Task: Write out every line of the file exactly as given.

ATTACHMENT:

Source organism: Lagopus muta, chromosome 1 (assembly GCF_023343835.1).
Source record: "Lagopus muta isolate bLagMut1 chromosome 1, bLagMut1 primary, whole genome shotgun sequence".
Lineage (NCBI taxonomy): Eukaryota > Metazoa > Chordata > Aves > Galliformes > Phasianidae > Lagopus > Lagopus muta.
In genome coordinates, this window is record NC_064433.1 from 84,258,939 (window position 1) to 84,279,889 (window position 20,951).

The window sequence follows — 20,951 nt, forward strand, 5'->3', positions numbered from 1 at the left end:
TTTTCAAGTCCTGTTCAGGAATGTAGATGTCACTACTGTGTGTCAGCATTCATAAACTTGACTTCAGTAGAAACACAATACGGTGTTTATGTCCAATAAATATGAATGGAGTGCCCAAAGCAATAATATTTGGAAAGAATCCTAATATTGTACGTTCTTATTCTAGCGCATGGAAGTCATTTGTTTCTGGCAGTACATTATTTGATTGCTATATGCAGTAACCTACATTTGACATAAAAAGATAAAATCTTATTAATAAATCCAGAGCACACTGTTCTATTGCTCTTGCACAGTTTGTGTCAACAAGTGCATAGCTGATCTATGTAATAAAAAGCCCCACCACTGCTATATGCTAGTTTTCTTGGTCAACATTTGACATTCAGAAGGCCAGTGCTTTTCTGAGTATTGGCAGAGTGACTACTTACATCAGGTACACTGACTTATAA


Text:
Source organism: Lagopus muta, chromosome 1 (assembly GCF_023343835.1).
Source record: "Lagopus muta isolate bLagMut1 chromosome 1, bLagMut1 primary, whole genome shotgun sequence".
Lineage (NCBI taxonomy): Eukaryota > Metazoa > Chordata > Aves > Galliformes > Phasianidae > Lagopus > Lagopus muta.
In genome coordinates, this window is record NC_064433.1 from 84,258,939 (window position 1) to 84,279,889 (window position 20,951).

The window sequence follows — 20,951 nt, forward strand, 5'->3', positions numbered from 1 at the left end:
TTTTCAAGTCCTGTTCAGGAATGTAGATGTCACTACTGTGTGTCAGCATTCATAAACTTGACTTCAGTAGAAACACAATACGGTGTTTATGTCCAATAAATATGAATGGAGTGCCCAAAGCAATAATATTTGGAAAGAATCCTAATATTGTACGTTCTTATTCTAGCGCATGGAAGTCATTTGTTTCTGGCAGTACATTATTTGATTGCTATATGCAGTAACCTACATTTGACATAAAAAGATAAAATCTTATTAATAAATCCAGAGCACACTGTTCTATTGCTCTTGCACAGTTTGTGTCAACAAGTGCATAGCTGATCTATGTAATAAAAAGCCCCACCACTGCTATATGCTAGTTTTCTTGGTCAACATTTGACATTCAGAAGGCCAGTGCTTTTCTGAGTATTGGCAGAGTGACTACTTACATCAGGTACACTGACTTATAA